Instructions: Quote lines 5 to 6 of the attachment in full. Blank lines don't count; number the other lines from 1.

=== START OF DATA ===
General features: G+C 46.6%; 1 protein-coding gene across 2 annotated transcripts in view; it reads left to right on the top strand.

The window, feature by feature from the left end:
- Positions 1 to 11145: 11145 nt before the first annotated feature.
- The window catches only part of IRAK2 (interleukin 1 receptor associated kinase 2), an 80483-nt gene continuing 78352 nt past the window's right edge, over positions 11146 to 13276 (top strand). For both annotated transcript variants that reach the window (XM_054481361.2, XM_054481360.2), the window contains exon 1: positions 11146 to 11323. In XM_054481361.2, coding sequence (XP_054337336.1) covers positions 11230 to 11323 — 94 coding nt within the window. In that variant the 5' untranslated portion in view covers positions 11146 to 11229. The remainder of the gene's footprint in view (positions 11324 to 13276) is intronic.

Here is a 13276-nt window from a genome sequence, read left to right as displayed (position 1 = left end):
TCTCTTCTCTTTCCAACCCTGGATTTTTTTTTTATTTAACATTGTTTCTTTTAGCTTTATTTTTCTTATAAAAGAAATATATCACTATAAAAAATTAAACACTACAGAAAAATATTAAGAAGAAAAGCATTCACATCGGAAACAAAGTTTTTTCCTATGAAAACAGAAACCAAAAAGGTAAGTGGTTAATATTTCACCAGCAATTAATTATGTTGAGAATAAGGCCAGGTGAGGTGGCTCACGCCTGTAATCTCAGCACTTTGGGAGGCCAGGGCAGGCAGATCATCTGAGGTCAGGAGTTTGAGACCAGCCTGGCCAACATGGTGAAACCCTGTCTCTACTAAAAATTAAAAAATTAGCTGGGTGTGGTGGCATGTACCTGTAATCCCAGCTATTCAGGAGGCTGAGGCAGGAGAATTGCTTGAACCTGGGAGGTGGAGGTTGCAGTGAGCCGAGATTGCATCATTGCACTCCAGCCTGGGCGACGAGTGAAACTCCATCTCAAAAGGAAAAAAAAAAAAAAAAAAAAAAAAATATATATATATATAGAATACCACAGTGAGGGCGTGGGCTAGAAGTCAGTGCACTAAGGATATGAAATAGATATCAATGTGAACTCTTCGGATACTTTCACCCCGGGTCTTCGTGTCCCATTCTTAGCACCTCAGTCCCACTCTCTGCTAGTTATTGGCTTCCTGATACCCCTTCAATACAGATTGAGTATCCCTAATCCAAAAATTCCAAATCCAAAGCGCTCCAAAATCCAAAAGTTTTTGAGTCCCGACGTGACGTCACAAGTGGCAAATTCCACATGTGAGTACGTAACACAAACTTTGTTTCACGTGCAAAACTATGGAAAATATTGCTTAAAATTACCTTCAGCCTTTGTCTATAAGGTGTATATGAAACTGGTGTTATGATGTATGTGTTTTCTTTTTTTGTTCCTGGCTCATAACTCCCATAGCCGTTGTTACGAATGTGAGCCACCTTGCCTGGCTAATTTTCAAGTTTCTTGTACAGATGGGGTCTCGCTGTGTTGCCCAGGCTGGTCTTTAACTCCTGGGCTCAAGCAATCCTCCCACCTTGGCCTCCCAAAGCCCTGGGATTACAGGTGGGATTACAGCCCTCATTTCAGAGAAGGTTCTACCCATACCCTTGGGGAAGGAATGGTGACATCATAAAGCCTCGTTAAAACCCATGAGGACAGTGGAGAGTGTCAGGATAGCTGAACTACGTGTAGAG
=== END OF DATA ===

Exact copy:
Here is a 13276-nt window from a genome sequence, read left to right as displayed (position 1 = left end):
TCTCTTCTCTTTCCAACCCTGGATTTTTTTTTTATTTAACATTGTTTCTTTTAGCTTTATTTTTCTTATAAAAGAAATATATCACTATAAAAAATTAAACACTACAGAAAAATATTAAGAAGAAAAGCATTCACATCGGAAACAAAGTTTTTTCCTATGAAAACAGAAACCAAAAAGGTAAGTGGTTAATATTTCACCAGCAATTAATTATGTTGAGAATAAGGCCAGGTGAGGTGGCTCACGCCTGTAATCTCAGCACTTTGGGAGGCCAGGGCAGGCAGATCATCTGAGGTCAGGAGTTTGAGACCAGCCTGGCCAACATGGTGAAACCCTGTCTCTACTAAAAATTAAAAAATTAGCTGGGTGTGGTGGCATGTACCTGTAATCCCAGCTATTCAGGAGGCTGAGGCAGGAGAATTGCTTGAACCTGGGAGGTGGAGGTTGCAGTGAGCCGAGATTGCATCATTGCACTCCAGCCTGGGCGACGAGTGAAACTCCATCTCAAAAGGAAAAAAAAAAAAAAAAAAAAAAAAATATATATATATATAGAATACCACAGTGAGGGCGTGGGCTAGAAGTCAGTGCACTAAGGATATGAAATAGATATCAATGTGAACTCTTCGGATACTTTCACCCCGGGTCTTCGTGTCCCATTCTTAGCACCTCAGTCCCACTCTCTGCTAGTTATTGGCTTCCTGATACCCCTTCAATACAGATTGAGTATCCCTAATCCAAAAATTCCAAATCCAAAGCGCTCCAAAATCCAAAAGTTTTTGAGTCCCGACGTGACGTCACAAGTGGCAAATTCCACATGTGAGTACGTAACACAAACTTTGTTTCACGTGCAAAACTATGGAAAATATTGCTTAAAATTACCTTCAGCCTTTGTCTATAAGGTGTATATGAAACTGGTGTTATGATGTATGTGTTTTCTTTTTTTGTTCCTGGCTCATAACTCCCATAGCCGTTGTTACGAATGTGAGCCACCTTGCCTGGCTAATTTTCAAGTTTCTTGTACAGATGGGGTCTCGCTGTGTTGCCCAGGCTGGTCTTTAACTCCTGGGCTCAAGCAATCCTCCCACCTTGGCCTCCCAAAGCCCTGGGATTACAGGTGGGATTACAGCCCTCATTTCAGAGAAGGTTCTACCCATACCCTTGGGGAAGGAATGGTGACATCATAAAGCCTCGTTAAAACCCATGAGGACAGTGGAGAGTGTCAGGATAGCTGAACTACGTGTAGAG